Problem exporting to dxf

I have had success in the past exporting to some plasma cutters. But I have one I don’t know how to solve. It is a simple drawing.
dekker-floor-2522mar.dxf (33.1 KB)
dekker-floor.3dm (23.9 KB)
And when I open the dxf file in Rhino it looks fine and when I open it in LibreCAD it looks fine. When I viewed it on Autodesk’s online viewer there appeared to be a gap in the arc. When I sent it to the plasma cutter he says his AutoCAD LT2022 just kicks it out and refuses to accept it. Anybody have any ideas?

Hi Joe - I do not see anything amiss so far - the only thing that comes to mind is trhat maybe the arc is being flipped - it may be that setting arc normals to Z, in the export scheme, might help.


The end points of the segments and arc are not coincident by an incredibly small amount, like you would need far more than 3 or 4 decimal places to see the difference. This is not unusual though so it should not be a problem.

I suspect someone at your service has inadvertently changed their tolerance out to many more decimal places than usual. You could try the Join command in Rhino and resave the DXF file … it won’t improve the incredibly small difference in coordinates but it might show up their software as closed, which for all intents and purposes, it is.

As they’re using AutoCAD have you tried DWG? Strange AutoCAD just kicks the DXF out, it opens fine in Autodesk Fusion.


I’m not sure the CAM operator fully described the issue to Joe.
Nesting software typically has a chaining function for entities with non coincident endpoints (gap) within a variable tolerance. I suspect someone at the plasma cutting service changed the threshold to a much smaller value so its indicating the object is not closed.

I do see the gap\overlap in the DXF in DWG trueview. If I join the curves in the 3dm then export as DXF the ends seem to match in trueview, so joining before export might help.

Okay. I appreciate all the ideas. Flipping the arc normals had no effect on the Autodesk online viewer. In my Rhino file the arc is an arc is an arc. Why should there be a gap in the dxf file? I am not an expert on these things.
I’m afraid the CAM operator at the steel supply house is not an expert either. I think they just got the LT2022 and it is running with whatever defaults it comes with. I’ve not worked with LT2022. Is there a way, if I can get time on their machine, where I can look at settings? I may end up taking my computer over and trying some different things but that seems a bit silly. Seems as though LT2022 ought to give some kind of error message.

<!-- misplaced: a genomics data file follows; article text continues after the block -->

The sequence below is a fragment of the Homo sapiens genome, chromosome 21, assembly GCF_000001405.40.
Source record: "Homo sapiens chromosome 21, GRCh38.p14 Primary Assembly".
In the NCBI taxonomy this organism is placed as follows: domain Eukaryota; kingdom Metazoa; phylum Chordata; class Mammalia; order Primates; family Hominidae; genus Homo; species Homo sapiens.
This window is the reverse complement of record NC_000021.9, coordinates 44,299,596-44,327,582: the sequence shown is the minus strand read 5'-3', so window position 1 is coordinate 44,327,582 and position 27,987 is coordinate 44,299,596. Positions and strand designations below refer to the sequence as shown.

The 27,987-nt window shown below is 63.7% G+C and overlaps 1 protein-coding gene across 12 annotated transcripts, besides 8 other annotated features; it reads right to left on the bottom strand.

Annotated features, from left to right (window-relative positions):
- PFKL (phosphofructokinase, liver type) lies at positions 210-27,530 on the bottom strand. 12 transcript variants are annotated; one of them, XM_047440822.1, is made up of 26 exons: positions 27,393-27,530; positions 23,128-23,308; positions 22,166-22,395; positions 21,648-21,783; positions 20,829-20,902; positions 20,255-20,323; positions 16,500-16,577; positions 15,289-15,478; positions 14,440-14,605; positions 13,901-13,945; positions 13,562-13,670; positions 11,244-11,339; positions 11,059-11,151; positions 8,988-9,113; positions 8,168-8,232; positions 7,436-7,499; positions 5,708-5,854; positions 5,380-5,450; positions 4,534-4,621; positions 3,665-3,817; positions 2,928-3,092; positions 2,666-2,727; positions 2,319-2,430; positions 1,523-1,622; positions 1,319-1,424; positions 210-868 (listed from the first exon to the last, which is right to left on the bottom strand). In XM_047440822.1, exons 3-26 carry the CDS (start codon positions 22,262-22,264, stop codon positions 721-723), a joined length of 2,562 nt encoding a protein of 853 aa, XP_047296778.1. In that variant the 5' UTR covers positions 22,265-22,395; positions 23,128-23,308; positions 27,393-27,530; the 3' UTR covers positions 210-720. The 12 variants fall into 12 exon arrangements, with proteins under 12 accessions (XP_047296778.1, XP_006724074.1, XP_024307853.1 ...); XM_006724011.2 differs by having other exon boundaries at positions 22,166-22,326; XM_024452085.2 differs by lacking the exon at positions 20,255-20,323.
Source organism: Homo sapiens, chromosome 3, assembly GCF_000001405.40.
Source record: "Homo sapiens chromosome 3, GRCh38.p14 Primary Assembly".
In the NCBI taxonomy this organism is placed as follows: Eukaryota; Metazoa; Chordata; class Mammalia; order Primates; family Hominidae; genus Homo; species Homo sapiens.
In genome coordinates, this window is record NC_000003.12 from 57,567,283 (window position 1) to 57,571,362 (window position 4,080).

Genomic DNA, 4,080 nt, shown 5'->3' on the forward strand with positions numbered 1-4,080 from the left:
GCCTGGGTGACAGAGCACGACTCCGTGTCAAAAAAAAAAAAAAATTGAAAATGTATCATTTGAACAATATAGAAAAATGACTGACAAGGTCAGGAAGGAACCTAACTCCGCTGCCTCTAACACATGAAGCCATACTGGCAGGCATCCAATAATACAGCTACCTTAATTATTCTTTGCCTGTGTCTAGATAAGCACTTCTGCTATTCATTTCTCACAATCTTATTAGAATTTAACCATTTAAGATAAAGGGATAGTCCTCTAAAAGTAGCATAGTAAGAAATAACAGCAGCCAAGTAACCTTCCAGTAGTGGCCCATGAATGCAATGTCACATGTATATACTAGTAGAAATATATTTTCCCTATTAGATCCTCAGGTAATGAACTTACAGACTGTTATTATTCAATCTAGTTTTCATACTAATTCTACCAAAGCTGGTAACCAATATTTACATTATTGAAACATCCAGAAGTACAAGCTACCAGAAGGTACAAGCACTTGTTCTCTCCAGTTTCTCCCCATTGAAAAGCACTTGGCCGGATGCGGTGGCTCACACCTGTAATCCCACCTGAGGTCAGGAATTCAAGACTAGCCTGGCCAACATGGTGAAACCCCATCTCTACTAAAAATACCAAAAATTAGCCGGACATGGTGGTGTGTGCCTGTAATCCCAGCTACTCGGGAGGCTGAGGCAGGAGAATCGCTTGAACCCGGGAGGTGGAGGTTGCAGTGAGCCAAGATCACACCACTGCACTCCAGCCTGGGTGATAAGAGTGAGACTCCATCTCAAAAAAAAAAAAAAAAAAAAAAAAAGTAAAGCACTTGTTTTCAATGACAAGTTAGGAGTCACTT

Here is a new Rhino file where I did a join. See if you still see a gap. I don’t in the Rhino file.
dekker-floor-2622mar.3dm (21.0 KB)
And here is a new dxf file made with ACAD 2000 instead of release 14. That might make a difference also. Although it still looks the same in Autodesk online viewer.
dekker-floor-2622mar.dxf (153.9 KB)

Hi Joe,

I suspect its not so much whether you see the gap, it is that the end point coordinates do not match.
That tiny gap typically not a problem and can happen for many reasons. The values are consistent within 10 decimal places or so and that should be good enough for any CADCAM system generating toolpaths for CNC.

The problem I believe is that the CAM system is set to reject points that do not match beyond 10 decimal places or so.
Since I don’t know how their CAM systems works, it may be that the decimal accuracy need to be set in AutoCAD or in their CAM or nesting software.

If the shape is open (points are not sufficiently coincident) then the CAM system cannot apply kerf (offset of the radius of the tool or plasma arc in this case) and the tool path will be centered on the the original lines and arcs rather than offset for the kerf, which would result in the part being cut to a slightly smaller size.
I used the List command in Rhino to display the endpoint coordinates.

DXF dekker-floor-2622mar

DXF dekker-floor

3DM dekker-floor

3DM dekker-floor-2622mar

Your latest DXF had the arc separated from the lines; however, your latest Rhino 3DM file had the arc joined to the segments.
I exported a v12 DXF from your latest Rhino file and the arc is joined to the segments (attached below).
dekker-floor-2622mar from Rhino 3DM.dxf (6.5 KB)

This may work since although the endpoints do not match exactly, their system may interpret it as closed. If this does not work, I think you will have to speak to them about checking the decimal place tolerances set in their software.

Hello all,
I just wanted to close the loop on this thread in case anyone else has a similar problem and finds this by searching. Here’s the dang deal. I was able to get the steel company to send me the file that I had sent them and the one they claimed did not work. I found the problem. The file they returned to me had an extra carriage return inserted on every line. So instead of a decimal 13, 10, there was a decimal 13, 13, 10. I don’t know whether this happened in their email system or in their computers. I don’t know if they run Linux or Mac. But that’s what happened. My Rhino3D ver 7 would not open it either. Interestingly LibreCad didn’t care and would open it anyway. One friend who is an IT person suggested that next time I should try zipping up the file to see if it could get through unscathed.
Many thanks to all for the suggestions.

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